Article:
The next ice age — how long have we got?

This post starts with a story, and then moves to a diagram. I was once a keen bushwalker, and puzzled over the gorge that the Molonglo River has made through the Cullarin Range near Canberra. The river runs across the Bungendore plain, cuts through a small mountain range, reappears a little lower in the Canberra Plain, and then joins with the Murrumbidgee River. How did that gorge happen?

The geologists I knew explained that it all started to occur 10 million years ago: the range began to appear as tectonic uplift, and the river maintained its course by eroding its base fast enough to match the rate of uplift. Was that just luck? How did the river manage it? I tried to imagine, and a geologist friend just laughed. ‘Don, you’ll go mad trying to think in human terms about geological time’, he said. So I gave up.

For those who find this sort of stuff interesting, another stream further north of the Molonglo gave up the unequal struggle, and in doing so quickly produced Lake George, currently about half full, and sometimes completely dry, because the stream (Taylor Creek) hasn’t much of a catchment.

Now to the diagram, which shows the last half-million years, and the temperature anomaly measured through ice-cores. Our time is on the right-hand side of the diagram. You can see that there have been five inter-glacial periods, and each has been quite short compared to the glacial periods. Ours has lasted longer than the last three, and is continuing.

clip_image002_thumb2In looking at the diagram I have that odd feeling that I had when wondering how the Molonglo River had cut through the gorge: geological time is vast, and beyond human comprehension. You can see that interglacial periods happen quickly, and they die quickly. How long will ours last? No one knows.

I took this diagram from an excellent summary of the sceptical perspective on global warming that I found on Watts Up With That, and you can read the whole essay here. The temperatures are of course from ice-core data. And while the ends of the glacial and of the inter-glacial periods occur, as I have said, very quickly, you need to remember that the smallest division on the horizontal axis is 25,000 years — speed here is relative!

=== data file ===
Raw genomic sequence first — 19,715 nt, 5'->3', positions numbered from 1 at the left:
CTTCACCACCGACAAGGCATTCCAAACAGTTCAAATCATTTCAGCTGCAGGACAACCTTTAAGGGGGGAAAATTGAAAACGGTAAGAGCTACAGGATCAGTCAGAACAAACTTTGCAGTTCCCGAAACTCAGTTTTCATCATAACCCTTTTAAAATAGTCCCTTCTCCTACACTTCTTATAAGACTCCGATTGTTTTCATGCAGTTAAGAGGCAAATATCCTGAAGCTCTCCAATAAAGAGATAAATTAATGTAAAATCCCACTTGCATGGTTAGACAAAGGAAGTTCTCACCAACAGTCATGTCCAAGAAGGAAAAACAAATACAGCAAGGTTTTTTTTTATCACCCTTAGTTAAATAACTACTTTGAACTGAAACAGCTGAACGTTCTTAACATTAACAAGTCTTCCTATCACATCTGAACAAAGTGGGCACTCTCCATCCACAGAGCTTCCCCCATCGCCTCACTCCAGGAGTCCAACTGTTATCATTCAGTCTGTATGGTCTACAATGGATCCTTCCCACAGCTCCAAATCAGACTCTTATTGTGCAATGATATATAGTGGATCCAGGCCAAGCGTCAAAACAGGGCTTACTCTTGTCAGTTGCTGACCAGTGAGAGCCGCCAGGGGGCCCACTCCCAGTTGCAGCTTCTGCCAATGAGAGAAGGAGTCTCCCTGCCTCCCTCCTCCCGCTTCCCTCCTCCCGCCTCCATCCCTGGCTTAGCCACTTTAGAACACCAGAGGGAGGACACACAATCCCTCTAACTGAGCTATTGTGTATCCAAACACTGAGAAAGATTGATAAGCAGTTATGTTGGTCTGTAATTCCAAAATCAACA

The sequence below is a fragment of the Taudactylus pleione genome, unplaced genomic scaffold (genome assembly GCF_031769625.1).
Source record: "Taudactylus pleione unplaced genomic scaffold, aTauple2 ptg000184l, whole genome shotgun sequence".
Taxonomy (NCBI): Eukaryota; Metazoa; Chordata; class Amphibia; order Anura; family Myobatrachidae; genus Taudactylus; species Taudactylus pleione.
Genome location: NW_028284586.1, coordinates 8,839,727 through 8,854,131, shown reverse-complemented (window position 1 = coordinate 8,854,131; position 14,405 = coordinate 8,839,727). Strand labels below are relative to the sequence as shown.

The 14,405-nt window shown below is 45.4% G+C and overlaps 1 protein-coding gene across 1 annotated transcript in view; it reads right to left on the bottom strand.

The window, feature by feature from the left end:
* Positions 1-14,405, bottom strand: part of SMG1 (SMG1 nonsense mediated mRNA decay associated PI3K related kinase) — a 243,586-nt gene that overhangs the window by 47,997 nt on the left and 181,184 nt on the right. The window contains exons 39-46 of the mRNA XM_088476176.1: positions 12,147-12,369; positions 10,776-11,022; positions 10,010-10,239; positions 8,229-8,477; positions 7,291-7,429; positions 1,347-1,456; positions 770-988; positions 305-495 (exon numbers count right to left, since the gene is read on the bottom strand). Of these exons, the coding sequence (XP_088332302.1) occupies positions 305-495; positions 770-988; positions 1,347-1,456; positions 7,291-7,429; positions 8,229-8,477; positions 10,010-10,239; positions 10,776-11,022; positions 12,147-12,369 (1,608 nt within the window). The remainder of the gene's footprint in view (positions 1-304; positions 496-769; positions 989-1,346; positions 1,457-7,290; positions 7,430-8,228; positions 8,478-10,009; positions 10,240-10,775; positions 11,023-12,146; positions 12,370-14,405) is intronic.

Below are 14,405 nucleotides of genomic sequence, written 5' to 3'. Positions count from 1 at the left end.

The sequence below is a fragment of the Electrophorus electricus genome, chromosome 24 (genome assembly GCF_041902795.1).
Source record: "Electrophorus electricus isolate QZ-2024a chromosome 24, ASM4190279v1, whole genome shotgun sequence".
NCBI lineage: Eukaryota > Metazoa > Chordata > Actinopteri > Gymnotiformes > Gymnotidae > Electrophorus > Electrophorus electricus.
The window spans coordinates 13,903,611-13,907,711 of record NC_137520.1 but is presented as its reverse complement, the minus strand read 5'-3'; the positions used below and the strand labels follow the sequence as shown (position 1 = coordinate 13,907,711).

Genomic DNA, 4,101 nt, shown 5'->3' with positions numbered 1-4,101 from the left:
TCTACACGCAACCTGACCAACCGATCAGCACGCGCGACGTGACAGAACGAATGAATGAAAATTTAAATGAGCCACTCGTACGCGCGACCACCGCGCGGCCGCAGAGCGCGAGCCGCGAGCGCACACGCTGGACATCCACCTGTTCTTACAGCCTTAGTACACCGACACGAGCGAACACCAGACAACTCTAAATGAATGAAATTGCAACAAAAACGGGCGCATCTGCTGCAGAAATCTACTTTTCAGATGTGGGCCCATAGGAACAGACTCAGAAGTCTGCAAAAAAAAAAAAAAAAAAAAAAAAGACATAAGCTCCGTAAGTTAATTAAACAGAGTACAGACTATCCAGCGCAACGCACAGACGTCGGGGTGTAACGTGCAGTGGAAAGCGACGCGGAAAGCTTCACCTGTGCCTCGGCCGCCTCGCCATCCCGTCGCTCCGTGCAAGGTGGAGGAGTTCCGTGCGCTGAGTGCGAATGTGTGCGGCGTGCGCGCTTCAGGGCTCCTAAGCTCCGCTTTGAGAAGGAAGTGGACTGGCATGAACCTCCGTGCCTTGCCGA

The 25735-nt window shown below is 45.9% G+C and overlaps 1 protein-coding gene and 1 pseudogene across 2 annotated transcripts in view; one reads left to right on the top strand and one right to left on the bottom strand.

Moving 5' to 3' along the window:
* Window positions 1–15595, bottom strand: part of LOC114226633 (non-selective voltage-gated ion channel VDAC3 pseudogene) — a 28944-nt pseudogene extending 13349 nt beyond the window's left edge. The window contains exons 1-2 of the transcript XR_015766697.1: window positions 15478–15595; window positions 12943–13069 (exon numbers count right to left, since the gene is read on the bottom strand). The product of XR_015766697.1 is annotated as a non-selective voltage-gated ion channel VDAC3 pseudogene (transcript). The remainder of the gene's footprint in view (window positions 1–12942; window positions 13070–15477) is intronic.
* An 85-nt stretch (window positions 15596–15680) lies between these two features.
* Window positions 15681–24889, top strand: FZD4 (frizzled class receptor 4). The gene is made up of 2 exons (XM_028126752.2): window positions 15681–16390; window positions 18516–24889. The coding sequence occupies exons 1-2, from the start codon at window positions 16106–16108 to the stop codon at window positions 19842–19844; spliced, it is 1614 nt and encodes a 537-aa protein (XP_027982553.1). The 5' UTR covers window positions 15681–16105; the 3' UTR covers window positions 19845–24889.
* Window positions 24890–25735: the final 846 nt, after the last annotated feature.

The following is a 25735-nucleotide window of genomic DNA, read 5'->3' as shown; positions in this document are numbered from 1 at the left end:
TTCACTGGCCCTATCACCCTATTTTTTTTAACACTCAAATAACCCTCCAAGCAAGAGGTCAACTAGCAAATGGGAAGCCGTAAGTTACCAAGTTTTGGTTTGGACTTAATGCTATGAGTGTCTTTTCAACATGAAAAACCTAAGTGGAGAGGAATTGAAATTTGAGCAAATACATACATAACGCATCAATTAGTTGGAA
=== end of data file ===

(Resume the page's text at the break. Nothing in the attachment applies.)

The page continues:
What do we know about our inter-glacial, which we call the Holocene? Well, it’s about 10,000 years since it began, and it is in that time that humanity has prospered. The oldest human settlements of which we have knowledge, like Jericho, date from the very beginning of the Holocene, and they represent what we call ‘civilisation’, which has three core elements: writing of some kind, a city, and a ceremonial culture. In fact, the word ‘civilisation’ comes from the Latin word civitas, meaning city, or city-state.

The previous glacial period was very cold and dry, and on the whole humans were hunter-gatherers, moving about as food in one location was exhausted, or the first brush with the winter freeze arrived and they moved to a warmer climate. Interestingly, the ice-core data suggest that the previous inter-glacial, known as the Eemian, was on average a couple of degrees warmer than ours. And ours has got slowly cooler: the warmest time in our inter-glacial was a little after the beginning, the so-called ‘Holocene Optimum’, 8,000 years ago.

It seems that though homo sapiens, our lot, has been about for at least the last 200,000 years, it is only in our inter-glacial period that human civilisation has developed. At the least, there are no structural relics from the Eemian period, only flint tools. When you look at the diagram above, human civilisation exists only at the far right-hand corner. You could say, also, that in terms of communication and technologies of all kinds, it has really been in the last two hundred years, at the far edge of that corner.

And you begin to wonder — how long will this inter-glacial last? Several explanations are offered for what causes the beginning and the end of ice ages, and much of what we know comes from ice-core data. But these data show that warm periods have been unusual in the last half a million years, and there is no reason to expect that our period is any different to the earlier ones.

The recent pause in temperature, and the growing cold and increasing extent of sea-ice in the Antarctic, have caused some to warn us that the end is nigh — not Thermageddon but Refrigeration! And there are others still telling us that the next ice age is on hold indefinitely because we are pumping such a lot of carbon dioxide into the air. Given that the effect of CO2 is logarithmic I find that hard to accept.

For what it’s worth my own view is that, like me with the Molonglo Gorge, people forget about the difference between geological and human time. My optimistic spirit tells me that human ingenuity and technology will allow my descendants even to deal with the approach of the next ice age, whenever that is. But I don’t at all expect it next year.

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